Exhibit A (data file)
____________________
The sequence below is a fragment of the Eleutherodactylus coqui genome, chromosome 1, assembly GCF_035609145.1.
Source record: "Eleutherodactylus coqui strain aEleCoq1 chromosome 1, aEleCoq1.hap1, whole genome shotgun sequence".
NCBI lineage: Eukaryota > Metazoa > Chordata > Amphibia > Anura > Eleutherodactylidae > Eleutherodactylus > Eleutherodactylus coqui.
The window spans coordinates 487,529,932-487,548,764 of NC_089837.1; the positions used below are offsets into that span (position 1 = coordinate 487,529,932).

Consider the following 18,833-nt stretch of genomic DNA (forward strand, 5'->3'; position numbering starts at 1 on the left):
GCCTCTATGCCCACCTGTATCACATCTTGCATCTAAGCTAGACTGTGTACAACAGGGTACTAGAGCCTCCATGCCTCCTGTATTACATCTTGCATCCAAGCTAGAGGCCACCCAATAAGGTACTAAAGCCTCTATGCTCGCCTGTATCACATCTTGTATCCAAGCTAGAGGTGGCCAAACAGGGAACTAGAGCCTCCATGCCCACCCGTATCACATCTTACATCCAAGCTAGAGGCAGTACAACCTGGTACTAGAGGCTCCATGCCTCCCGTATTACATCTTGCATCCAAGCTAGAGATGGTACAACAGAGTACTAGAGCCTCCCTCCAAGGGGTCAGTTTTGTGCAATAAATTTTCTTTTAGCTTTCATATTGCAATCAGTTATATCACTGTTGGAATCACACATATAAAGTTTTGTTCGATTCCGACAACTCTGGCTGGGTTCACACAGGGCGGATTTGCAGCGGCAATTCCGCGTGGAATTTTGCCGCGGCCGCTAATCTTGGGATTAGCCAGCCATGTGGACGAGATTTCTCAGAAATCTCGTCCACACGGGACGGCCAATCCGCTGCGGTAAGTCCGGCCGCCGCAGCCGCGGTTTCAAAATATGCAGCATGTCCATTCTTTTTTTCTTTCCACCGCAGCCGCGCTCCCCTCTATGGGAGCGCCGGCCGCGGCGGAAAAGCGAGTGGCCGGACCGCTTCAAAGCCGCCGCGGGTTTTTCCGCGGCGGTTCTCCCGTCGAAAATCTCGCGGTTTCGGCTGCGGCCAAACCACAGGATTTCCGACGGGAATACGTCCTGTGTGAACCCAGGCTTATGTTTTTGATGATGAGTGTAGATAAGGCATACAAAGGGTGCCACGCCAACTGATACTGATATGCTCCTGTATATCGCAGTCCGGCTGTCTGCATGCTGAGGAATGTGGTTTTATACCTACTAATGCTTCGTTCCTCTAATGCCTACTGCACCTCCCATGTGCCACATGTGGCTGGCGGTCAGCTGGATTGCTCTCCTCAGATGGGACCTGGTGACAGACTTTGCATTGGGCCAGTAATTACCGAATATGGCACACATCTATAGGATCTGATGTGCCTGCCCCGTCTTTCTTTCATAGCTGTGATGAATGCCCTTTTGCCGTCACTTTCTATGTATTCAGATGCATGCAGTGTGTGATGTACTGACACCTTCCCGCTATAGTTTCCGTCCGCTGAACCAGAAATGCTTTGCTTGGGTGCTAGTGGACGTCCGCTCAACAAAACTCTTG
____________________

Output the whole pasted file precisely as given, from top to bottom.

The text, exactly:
The sequence below is a fragment of the Eleutherodactylus coqui genome, chromosome 1, assembly GCF_035609145.1.
Source record: "Eleutherodactylus coqui strain aEleCoq1 chromosome 1, aEleCoq1.hap1, whole genome shotgun sequence".
NCBI lineage: Eukaryota > Metazoa > Chordata > Amphibia > Anura > Eleutherodactylidae > Eleutherodactylus > Eleutherodactylus coqui.
The window spans coordinates 487,529,932-487,548,764 of NC_089837.1; the positions used below are offsets into that span (position 1 = coordinate 487,529,932).

Consider the following 18,833-nt stretch of genomic DNA (forward strand, 5'->3'; position numbering starts at 1 on the left):
GCCTCTATGCCCACCTGTATCACATCTTGCATCTAAGCTAGACTGTGTACAACAGGGTACTAGAGCCTCCATGCCTCCTGTATTACATCTTGCATCCAAGCTAGAGGCCACCCAATAAGGTACTAAAGCCTCTATGCTCGCCTGTATCACATCTTGTATCCAAGCTAGAGGTGGCCAAACAGGGAACTAGAGCCTCCATGCCCACCCGTATCACATCTTACATCCAAGCTAGAGGCAGTACAACCTGGTACTAGAGGCTCCATGCCTCCCGTATTACATCTTGCATCCAAGCTAGAGATGGTACAACAGAGTACTAGAGCCTCCCTCCAAGGGGTCAGTTTTGTGCAATAAATTTTCTTTTAGCTTTCATATTGCAATCAGTTATATCACTGTTGGAATCACACATATAAAGTTTTGTTCGATTCCGACAACTCTGGCTGGGTTCACACAGGGCGGATTTGCAGCGGCAATTCCGCGTGGAATTTTGCCGCGGCCGCTAATCTTGGGATTAGCCAGCCATGTGGACGAGATTTCTCAGAAATCTCGTCCACACGGGACGGCCAATCCGCTGCGGTAAGTCCGGCCGCCGCAGCCGCGGTTTCAAAATATGCAGCATGTCCATTCTTTTTTTCTTTCCACCGCAGCCGCGCTCCCCTCTATGGGAGCGCCGGCCGCGGCGGAAAAGCGAGTGGCCGGACCGCTTCAAAGCCGCCGCGGGTTTTTCCGCGGCGGTTCTCCCGTCGAAAATCTCGCGGTTTCGGCTGCGGCCAAACCACAGGATTTCCGACGGGAATACGTCCTGTGTGAACCCAGGCTTATGTTTTTGATGATGAGTGTAGATAAGGCATACAAAGGGTGCCACGCCAACTGATACTGATATGCTCCTGTATATCGCAGTCCGGCTGTCTGCATGCTGAGGAATGTGGTTTTATACCTACTAATGCTTCGTTCCTCTAATGCCTACTGCACCTCCCATGTGCCACATGTGGCTGGCGGTCAGCTGGATTGCTCTCCTCAGATGGGACCTGGTGACAGACTTTGCATTGGGCCAGTAATTACCGAATATGGCACACATCTATAGGATCTGATGTGCCTGCCCCGTCTTTCTTTCATAGCTGTGATGAATGCCCTTTTGCCGTCACTTTCTATGTATTCAGATGCATGCAGTGTGTGATGTACTGACACCTTCCCGCTATAGTTTCCGTCCGCTGAACCAGAAATGCTTTGCTTGGGTGCTAGTGGACGTCCGCTCAACAAAACTCTTG